Defensively, both are responsible. Yamanaka uses his feet and doesn’t just stay in front of his man. He goes right to left off the jab and picks spots to engage. Moreno has shown he can be hit against pressure fighters that upset his rhythm. Against a more orthodox approach, letting him solve the timing can be a bad idea. Moreno slips and parries like a poor man’s Pernell Whitaker when he’s on.
Could that be a problem for Yamanaka? Or could the deliberate offense of the Japanese titlist play right into Moreno’s hands? If he can time Moreno, he’s certainly shown the pop to hurt him if he can line up the left hand. If he can force exchanges, Yamanaka also has a potent right hook. It’s not as lethal as the left but if it blinds at the right time, the left will be coming with leverage behind it.
Yamanaka has never seen anything quite like Moreno. The reverse isn’t true. That doesn’t mean that Yamanaka can’t prove better than previous Moreno opponents who stand up and box. Yamanaka has been on a roll and motivation will be high. He’ll respect the foe and the opportunity to make a statement.
In a clash of southpaws, the head clash issues in Moreno-Payano should be mitigated. We’re likely to get a clean fight. Both men have faced enough quality competition to point to high intangibles. Neither has ever been stopped nor have they shown any quit. While he lost to Mares, Moreno responded to the dogfight forced on him with character. He hurt Mares late a couple times and made a close a fight that was getting away from him after a knockdown.
The biggest question for Moreno is inactivity. Moreno was sometimes rumored to struggle with weight in the past and he hasn’t had to boil down since Payano. If he can get to form, the travel won’t bother him. He’s used to being the road team.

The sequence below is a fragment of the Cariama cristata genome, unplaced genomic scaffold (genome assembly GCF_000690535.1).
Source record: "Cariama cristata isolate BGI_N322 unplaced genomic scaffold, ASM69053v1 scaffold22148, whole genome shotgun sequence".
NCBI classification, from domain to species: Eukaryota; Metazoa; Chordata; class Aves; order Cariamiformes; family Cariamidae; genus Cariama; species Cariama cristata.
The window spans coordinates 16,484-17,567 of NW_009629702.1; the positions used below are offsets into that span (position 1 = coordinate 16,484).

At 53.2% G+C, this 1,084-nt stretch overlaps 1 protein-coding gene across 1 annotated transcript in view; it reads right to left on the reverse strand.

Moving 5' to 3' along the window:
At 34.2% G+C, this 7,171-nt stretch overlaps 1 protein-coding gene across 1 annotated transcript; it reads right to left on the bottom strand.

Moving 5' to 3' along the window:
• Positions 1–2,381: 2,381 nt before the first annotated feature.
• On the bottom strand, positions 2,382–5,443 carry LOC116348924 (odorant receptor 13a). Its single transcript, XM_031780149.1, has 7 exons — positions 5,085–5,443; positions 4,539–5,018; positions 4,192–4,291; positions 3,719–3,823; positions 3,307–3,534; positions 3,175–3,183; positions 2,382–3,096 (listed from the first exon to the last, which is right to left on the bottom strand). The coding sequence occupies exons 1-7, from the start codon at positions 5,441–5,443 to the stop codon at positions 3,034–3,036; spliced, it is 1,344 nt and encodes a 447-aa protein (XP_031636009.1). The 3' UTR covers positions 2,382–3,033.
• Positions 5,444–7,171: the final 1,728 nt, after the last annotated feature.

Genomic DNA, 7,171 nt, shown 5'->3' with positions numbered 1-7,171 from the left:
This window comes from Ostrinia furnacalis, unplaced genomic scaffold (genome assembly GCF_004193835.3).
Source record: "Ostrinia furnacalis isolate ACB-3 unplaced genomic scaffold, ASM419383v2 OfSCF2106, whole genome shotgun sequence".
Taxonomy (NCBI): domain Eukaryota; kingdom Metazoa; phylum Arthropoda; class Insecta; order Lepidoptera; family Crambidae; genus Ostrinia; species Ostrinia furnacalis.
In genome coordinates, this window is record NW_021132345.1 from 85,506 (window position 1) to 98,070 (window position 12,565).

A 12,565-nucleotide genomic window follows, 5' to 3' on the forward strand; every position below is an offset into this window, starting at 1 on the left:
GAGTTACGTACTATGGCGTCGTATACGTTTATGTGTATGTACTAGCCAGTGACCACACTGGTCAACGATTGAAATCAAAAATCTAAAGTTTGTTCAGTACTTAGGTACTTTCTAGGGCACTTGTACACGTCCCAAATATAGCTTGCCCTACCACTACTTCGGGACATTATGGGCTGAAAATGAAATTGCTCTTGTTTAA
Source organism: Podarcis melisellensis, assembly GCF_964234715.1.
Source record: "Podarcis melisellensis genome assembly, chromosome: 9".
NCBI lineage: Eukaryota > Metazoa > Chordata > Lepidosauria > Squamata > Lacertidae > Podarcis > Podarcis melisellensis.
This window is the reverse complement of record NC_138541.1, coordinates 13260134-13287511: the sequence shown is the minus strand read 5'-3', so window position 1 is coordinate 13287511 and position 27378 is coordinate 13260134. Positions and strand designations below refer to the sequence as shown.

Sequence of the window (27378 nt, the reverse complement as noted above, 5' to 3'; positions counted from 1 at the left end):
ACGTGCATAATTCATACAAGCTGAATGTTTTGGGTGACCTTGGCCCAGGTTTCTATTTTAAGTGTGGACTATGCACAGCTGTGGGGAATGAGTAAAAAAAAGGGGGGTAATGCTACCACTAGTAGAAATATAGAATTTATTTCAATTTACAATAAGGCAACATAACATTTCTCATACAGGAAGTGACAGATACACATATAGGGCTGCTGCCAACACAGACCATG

Yamanaka’s response to getting tagged has been consistent. He looks to get even, but he’s never out of control. Yamanaka fights within himself as well as anyone in boxing, always disciplined and focused.
This is a clash of seasoned professionals still near their physical prime with something to prove in both corners. What more can we ask for?
Yamanaka will at have the comfort of home, fighting at the Ota-City General Gymnasium in Tokyo. No matter how used to travel Moreno is, not having to do it is a bonus. Moreno to his credit was already in Japan last week getting acclimated to his surroundings.
Yamanaka is favored here but this corner likes the upset. Moreno is going to have to establish himself early and make Yamanaka guess. It could be fairly even at the halfway mark but the body shots of Moreno, if he applies them consistently, will matter down the stretch. Working from angles, Moreno should have his best outing since his win over Darchinyan. Yamanaka’s penchant for head hunting at a moderate pace will work against him as Moreno piles up points and Japan has been a pretty fair place in terms of traveler’s getting earned decisions.
The pick here is Moreno by decision in a solid technical clash that may not deliver fireworks but will provide plenty for the clinical eye.
Report Card and Staff Picks 2015: 71-19
Cliff Rold is the Managing Editor of BoxingScene, a founding member of the Transnational Boxing Rankings Board, and a member of the Boxing Writers Association of America. He can be reached at [email protected]